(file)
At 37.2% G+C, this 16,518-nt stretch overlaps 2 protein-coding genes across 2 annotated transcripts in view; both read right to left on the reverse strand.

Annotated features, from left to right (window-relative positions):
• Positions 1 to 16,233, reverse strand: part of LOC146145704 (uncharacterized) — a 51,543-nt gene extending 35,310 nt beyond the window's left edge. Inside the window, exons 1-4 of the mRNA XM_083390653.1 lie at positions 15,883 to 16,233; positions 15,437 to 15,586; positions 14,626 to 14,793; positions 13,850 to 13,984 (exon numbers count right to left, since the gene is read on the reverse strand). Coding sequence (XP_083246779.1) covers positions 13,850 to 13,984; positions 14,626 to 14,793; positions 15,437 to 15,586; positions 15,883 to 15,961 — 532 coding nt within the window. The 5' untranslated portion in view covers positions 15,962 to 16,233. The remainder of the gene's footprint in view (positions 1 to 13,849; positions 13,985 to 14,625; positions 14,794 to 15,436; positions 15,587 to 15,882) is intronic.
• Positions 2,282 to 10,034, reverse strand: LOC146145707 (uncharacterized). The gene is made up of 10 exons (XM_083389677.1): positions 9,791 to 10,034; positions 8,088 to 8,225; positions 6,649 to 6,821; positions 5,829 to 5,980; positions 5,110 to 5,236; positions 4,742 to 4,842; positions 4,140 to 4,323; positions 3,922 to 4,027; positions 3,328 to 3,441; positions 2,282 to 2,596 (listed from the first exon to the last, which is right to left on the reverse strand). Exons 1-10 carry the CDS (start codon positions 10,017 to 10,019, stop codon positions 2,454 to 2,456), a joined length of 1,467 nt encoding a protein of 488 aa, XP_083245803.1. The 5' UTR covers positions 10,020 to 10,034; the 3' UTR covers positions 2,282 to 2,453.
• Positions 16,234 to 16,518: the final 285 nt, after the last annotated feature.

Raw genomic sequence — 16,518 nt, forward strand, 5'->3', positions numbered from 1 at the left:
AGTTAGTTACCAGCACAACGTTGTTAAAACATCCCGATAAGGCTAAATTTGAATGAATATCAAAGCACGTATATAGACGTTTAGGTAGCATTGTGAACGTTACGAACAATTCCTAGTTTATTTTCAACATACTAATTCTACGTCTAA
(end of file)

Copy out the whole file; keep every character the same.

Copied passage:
At 37.2% G+C, this 16,518-nt stretch overlaps 2 protein-coding genes across 2 annotated transcripts in view; both read right to left on the reverse strand.

Annotated features, from left to right (window-relative positions):
• Positions 1 to 16,233, reverse strand: part of LOC146145704 (uncharacterized) — a 51,543-nt gene extending 35,310 nt beyond the window's left edge. Inside the window, exons 1-4 of the mRNA XM_083390653.1 lie at positions 15,883 to 16,233; positions 15,437 to 15,586; positions 14,626 to 14,793; positions 13,850 to 13,984 (exon numbers count right to left, since the gene is read on the reverse strand). Coding sequence (XP_083246779.1) covers positions 13,850 to 13,984; positions 14,626 to 14,793; positions 15,437 to 15,586; positions 15,883 to 15,961 — 532 coding nt within the window. The 5' untranslated portion in view covers positions 15,962 to 16,233. The remainder of the gene's footprint in view (positions 1 to 13,849; positions 13,985 to 14,625; positions 14,794 to 15,436; positions 15,587 to 15,882) is intronic.
• Positions 2,282 to 10,034, reverse strand: LOC146145707 (uncharacterized). The gene is made up of 10 exons (XM_083389677.1): positions 9,791 to 10,034; positions 8,088 to 8,225; positions 6,649 to 6,821; positions 5,829 to 5,980; positions 5,110 to 5,236; positions 4,742 to 4,842; positions 4,140 to 4,323; positions 3,922 to 4,027; positions 3,328 to 3,441; positions 2,282 to 2,596 (listed from the first exon to the last, which is right to left on the reverse strand). Exons 1-10 carry the CDS (start codon positions 10,017 to 10,019, stop codon positions 2,454 to 2,456), a joined length of 1,467 nt encoding a protein of 488 aa, XP_083245803.1. The 5' UTR covers positions 10,020 to 10,034; the 3' UTR covers positions 2,282 to 2,453.
• Positions 16,234 to 16,518: the final 285 nt, after the last annotated feature.

Raw genomic sequence — 16,518 nt, forward strand, 5'->3', positions numbered from 1 at the left:
AGTTAGTTACCAGCACAACGTTGTTAAAACATCCCGATAAGGCTAAATTTGAATGAATATCAAAGCACGTATATAGACGTTTAGGTAGCATTGTGAACGTTACGAACAATTCCTAGTTTATTTTCAACATACTAATTCTACGTCTAA